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Statement on the UKIP leadership election result

First of all, I would like to offer my congratulations to Henry Bolton on winning the UKIP leadership election. His will be a difficult, and in many ways unenviable, task.

We must now get back to showing what we stand *for*, not what – or who – some wish us to stand against. The Party has made its decision. Barely one in five Party members supported the ideology which would have dragged this Party into the gutter. I am glad that this is the case.

There is a huge amount of work ahead for our new Leader. He will be given a window of opportunity by the media, because his election was unanticipated by them, in which to define his position.

He now has a huge challenge, and I’ll limit my comments for space reasons to just five of the biggest ones:

1. To persuade the many good UKIP members who left the Party over the last year to return.

2. To prove that UKIP is relevant to people across the country. That means that we need to start talking about the issues which people raise with us on the doorstep, not the other way way around: not just Brexit, but jobs, the economy, health, education, crime, housing, and everything that people care about which affects their everyday lives.

3. To put together a ‘top team’ which is able to appeal to a broad spectrum of the electorate, a team with the talent, ability and drive to make a difference.

4. To organise and professionalise the Party. This means that we have to stop shooting ourselves in the foot, as we have already done many times in just the past few days. It means that we need to take firm action, kicking out of the Party those who deserve to be kicked out. It also means that we need to become a credible and effective fighting force at elections once again.

5. To motivate our activists to get out and campaign. The lifeblood of any political party is its activists, and in UKIP perhaps even more so than most because we cannot rely upon a tradition of a century of past successes, of laurels to rest on. We need to enthuse our people with a drive and determination to go out there, work hard, and to succeed.

I have not agreed with everything which Henry Bolton said during the election campaign, but there are many things which I could support.

He has vast leadership experience, but this is not political in nature and it will be an incredibly difficult and steep learning curve for him to transfer these skills to the leadership of a political party.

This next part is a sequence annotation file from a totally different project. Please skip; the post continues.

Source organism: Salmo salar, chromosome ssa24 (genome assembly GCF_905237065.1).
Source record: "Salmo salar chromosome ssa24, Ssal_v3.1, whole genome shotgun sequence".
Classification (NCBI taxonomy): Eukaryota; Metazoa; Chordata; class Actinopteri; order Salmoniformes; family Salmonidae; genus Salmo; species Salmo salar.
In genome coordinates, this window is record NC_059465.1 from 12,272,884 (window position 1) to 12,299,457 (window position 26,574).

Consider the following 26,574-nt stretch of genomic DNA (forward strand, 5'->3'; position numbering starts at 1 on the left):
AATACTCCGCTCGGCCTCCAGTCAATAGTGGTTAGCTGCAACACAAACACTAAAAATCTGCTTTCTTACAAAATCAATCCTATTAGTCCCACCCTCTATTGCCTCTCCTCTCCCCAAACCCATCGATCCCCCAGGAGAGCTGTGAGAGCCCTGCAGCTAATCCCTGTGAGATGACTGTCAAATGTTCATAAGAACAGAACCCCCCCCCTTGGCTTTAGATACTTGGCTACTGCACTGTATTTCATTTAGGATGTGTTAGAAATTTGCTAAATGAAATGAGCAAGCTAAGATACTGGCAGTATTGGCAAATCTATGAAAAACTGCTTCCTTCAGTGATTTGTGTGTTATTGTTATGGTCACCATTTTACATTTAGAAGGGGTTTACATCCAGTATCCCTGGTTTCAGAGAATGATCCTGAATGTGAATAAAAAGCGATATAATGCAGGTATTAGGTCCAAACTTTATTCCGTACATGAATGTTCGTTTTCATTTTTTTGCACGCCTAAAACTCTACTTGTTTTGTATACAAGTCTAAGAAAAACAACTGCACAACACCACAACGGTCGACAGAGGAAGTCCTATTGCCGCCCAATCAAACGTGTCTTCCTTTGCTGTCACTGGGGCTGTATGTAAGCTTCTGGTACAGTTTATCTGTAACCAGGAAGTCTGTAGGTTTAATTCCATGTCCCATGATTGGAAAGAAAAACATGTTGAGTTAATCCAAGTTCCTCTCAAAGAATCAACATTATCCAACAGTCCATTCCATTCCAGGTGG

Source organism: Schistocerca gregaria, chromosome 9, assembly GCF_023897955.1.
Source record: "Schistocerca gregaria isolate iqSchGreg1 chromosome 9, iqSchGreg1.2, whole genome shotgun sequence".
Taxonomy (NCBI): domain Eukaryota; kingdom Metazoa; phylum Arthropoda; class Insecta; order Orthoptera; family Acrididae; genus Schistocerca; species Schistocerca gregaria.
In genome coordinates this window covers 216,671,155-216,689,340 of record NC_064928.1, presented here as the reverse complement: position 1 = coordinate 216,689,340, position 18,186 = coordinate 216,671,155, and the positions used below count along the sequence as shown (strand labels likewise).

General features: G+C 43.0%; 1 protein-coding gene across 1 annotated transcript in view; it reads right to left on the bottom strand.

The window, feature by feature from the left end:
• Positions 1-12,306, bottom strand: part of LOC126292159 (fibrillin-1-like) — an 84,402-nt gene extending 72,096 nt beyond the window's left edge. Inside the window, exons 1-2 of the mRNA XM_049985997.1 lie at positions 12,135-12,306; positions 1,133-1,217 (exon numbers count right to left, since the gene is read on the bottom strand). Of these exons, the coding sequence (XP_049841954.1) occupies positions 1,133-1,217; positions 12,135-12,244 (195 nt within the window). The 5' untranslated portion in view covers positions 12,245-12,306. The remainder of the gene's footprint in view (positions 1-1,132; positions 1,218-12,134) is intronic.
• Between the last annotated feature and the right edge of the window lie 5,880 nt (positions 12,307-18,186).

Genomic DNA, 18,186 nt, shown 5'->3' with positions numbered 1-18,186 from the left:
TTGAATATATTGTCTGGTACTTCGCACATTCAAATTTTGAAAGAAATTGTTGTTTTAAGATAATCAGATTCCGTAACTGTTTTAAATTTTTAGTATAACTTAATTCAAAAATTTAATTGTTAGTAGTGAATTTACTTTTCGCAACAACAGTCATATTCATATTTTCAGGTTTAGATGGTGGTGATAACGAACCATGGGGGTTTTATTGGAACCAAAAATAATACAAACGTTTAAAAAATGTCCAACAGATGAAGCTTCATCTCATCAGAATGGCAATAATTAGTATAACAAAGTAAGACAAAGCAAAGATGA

This Party has been given another chance, one final opportunity to bounce back from the mistakes that have been made over recent times.

I truly hope that Henry Bolton will prove himself to be equal to this task. Please, Henry, deliver a party which I can once again feel that absolute sense of pride in representing. It’s felt so distant of late; please give us a future.

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My Column – £350 milion per week for Brexit? The lowdown

Discuss Brexit, and I’ll bet you a euro to a cent that sooner or later someone will mention Vote Leave’s bus which claimed post-Brexit we’d have an extra £350 million per week which could be spent on our NHS. Boris Johnson has repeated the phrase again, and reignited the whole row. Thanks a million, Boris. Or three hundred and fifty million, I suppose. I’m pro-Brexit, naturally, but I don’t have a dog in the fight defending Vote Leave: I always put the figure in context as a gross one, and explained that the rebate and EU funding should be taken off. And to be fair to Vote Leave, they did put that figure into context elsewhere in their spending plans – but they weren’t as widely circulated.

The Vote Leave figure is widely criticised (and up to a point, rightly so) – but I recall George Osborne’s predictions (23/05/16) that a vote for Brexit would lower GDP and cost 800,000 jobs by 2018. In fact, GDP has grown and unemployment is at its lowest level since 1975. When it comes to lies told in the referendum campaign, Remain certainly have a few whoppers of their own. The EU Council President said Brexit could end ‘Western political civilisation’ and David Cameron threatened that Brexit could lead to war in Europe. When continuity Remainers criticise the £350 million per week figure, they develop an instant selective amnesia: Biblical phrases about hypocrisy, and taking the plank out of your own eye before complaining about the speck in someone else’s, spring to mind.